I started out using SSE with yada / aleph. It's pretty much built-in. But later on we had to move to websockets. It was only a tiny change.


Now I built my own fallback model which starts with websockets, then falls back on SSE and then polling. Very simple code. No libraries.


it's funny how you're considered a rebel and almost savage these days if you don't pull in mountains of libraries for one mere feature


that's good to hear, maybe I'd just use websockets directly next time then


if we only had a good programming language at hand to write a slack clone that would run on the web and rely on some cheap ass storage so we could have chat history forever and not be greeted with the annoying slack warnings every time we open clojurians ....

Vincent Cantin16:08:40

there is zulip as well

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network effects are a hard problem, best solved by marketers not engineers maybe


not sure i agree there


skype did very well on communications front before the experts arrived


and can't really claim experts improved anything, it seemed all went downhill from there


yeah, I'm just convinced the hard parts are not technical (there's no reason we couldn't use matrix or whatever right now, they work fine - even IRC still works), they are behavioral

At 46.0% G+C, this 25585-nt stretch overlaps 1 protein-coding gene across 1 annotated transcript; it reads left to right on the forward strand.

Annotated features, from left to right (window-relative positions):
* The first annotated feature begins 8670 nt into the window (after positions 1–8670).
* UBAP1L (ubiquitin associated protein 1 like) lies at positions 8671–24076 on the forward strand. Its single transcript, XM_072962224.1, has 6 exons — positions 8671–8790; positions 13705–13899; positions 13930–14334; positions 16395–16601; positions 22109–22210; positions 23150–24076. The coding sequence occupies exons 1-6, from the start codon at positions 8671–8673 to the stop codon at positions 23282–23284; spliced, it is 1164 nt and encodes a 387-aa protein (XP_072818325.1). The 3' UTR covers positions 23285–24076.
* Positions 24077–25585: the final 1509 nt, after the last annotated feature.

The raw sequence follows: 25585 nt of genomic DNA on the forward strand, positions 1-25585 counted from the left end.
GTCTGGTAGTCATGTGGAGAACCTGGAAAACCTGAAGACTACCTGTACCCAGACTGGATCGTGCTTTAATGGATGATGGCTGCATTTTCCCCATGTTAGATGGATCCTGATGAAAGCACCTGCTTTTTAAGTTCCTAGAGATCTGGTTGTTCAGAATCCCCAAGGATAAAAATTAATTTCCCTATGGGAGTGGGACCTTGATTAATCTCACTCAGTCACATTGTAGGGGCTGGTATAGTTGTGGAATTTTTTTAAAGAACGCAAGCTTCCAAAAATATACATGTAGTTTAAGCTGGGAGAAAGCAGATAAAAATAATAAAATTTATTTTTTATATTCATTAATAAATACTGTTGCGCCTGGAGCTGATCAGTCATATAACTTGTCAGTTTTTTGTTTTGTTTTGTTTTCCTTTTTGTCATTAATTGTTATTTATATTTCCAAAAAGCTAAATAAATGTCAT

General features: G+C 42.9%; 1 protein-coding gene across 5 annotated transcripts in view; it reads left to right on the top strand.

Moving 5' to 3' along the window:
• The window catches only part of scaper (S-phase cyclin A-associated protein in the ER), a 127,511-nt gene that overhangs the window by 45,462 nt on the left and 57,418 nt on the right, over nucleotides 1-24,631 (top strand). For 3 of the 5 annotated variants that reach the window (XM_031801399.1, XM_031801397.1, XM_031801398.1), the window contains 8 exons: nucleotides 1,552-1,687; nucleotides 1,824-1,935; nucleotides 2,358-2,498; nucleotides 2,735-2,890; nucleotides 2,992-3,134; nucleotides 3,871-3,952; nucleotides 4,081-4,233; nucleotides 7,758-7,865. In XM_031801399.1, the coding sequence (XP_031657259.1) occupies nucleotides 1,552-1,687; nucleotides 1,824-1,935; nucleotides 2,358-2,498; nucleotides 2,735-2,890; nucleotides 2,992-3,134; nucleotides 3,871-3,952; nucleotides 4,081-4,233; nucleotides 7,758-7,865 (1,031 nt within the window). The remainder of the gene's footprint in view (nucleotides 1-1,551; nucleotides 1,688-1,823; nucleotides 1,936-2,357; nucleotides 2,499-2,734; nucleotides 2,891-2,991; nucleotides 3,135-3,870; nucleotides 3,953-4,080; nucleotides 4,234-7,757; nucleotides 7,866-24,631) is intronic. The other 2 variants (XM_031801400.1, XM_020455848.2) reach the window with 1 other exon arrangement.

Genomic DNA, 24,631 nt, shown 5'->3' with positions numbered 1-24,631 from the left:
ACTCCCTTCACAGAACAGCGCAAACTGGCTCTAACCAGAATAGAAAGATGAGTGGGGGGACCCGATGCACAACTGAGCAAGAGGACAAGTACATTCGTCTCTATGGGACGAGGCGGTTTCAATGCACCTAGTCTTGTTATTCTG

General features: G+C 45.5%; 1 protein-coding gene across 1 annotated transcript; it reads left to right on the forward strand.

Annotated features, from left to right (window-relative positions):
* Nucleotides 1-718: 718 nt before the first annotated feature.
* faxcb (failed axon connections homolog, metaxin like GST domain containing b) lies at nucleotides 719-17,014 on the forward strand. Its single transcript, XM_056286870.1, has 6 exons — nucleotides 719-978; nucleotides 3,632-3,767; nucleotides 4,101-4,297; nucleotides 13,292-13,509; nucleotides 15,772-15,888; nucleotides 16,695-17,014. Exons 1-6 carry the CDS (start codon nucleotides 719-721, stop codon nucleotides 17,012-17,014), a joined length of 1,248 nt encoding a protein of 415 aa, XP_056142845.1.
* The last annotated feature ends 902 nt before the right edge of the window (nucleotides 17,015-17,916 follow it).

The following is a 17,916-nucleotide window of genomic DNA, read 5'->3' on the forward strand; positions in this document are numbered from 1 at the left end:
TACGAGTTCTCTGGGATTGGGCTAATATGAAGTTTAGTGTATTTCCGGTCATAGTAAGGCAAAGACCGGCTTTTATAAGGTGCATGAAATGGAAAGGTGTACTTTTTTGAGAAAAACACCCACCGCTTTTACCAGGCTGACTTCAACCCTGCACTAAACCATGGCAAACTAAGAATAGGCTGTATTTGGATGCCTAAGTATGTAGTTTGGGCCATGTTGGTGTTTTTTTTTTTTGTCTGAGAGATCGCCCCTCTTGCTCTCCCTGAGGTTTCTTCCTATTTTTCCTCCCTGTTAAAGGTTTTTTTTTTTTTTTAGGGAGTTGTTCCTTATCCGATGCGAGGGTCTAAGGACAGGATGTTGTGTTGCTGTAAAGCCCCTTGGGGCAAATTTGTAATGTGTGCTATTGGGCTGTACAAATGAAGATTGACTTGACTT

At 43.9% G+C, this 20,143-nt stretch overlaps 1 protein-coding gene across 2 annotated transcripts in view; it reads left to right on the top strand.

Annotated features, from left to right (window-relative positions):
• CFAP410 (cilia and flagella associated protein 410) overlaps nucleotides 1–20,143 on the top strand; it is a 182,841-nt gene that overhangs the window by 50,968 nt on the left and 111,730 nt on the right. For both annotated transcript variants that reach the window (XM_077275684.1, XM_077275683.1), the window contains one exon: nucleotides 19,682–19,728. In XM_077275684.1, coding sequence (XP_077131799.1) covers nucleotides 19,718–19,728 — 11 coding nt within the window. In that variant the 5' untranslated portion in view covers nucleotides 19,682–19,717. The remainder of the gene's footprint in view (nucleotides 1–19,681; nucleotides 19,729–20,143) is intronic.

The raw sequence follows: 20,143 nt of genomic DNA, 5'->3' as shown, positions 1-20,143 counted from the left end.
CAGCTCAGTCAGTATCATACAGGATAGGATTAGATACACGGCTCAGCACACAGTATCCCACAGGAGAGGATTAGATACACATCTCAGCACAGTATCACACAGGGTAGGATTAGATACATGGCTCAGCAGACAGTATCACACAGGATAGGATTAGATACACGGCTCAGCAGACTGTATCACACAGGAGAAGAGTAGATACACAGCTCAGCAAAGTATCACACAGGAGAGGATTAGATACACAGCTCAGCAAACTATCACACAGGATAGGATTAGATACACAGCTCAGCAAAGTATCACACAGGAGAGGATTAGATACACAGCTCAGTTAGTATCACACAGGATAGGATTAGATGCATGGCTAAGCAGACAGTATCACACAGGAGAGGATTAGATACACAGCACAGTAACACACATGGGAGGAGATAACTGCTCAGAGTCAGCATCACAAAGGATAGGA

we use slack because we know it and other people are there, we know it and other people are there because it's a sunk cost - we had to figure it out for work, we had to figure it out for work because their team was good at selling it to employers


better platforms than slack already exist, it isn't an engineering problem


It was good enough at the right time. Things are different now but moving away from it is not frictionless,even with bridges


my argument is that "good enough" isn't a fixed function, but one that's recursive and depends on social consensus, it's not a technical problem


(That said matrix/riot solves most of slack problems, probably introducing others but at least it's more open.)


I'm also happy on IRC


Same we use irc at work, it just works


But messing with client configs, bouncers & co is not as straightforward as slack/riot


well i wouldn't mind to have searchable history and not losing my dm-s here 😞


just kind of awkward that all the good discussions , tips and conclusions from the past just disappear


but we can't really afford the paid version of slack for the community


their pricing is not designed for this


we use the paid version of slack at work, and there it makes perfect sense. good integrations with our toolkits, easy to use.


Clojurians Zulipchat records most of the public conversations from Slack in a searchable manner with history going back to about beginning of 2019. It does not archive private Clojurians Slack messages.


thanks for the link


There is also with slack logs that go further back.


i have found both to be useful


at the austin conj a few years ago i met a really nice guy who was a dba and had actually worked on the postgres source itself. Might anyone recognize someone based on this description? Interested in talking about some postgres contract work.


he also was a clojure guy (besides just randomly being there) is why i ask πŸ™‚


@dpsutton I think I know who you mean... Michael Glaesemann maybe... aka @grzm ?


He's certainly very PostgreSQL-savvy and has worked with the innards of the drivers, as I recall...


oh i think you're right! and didn't know that was @grzm who i've interacted with here and never connected the two!


@dpsutton He's helped me out with some PG-specific stuff around next.jdbc...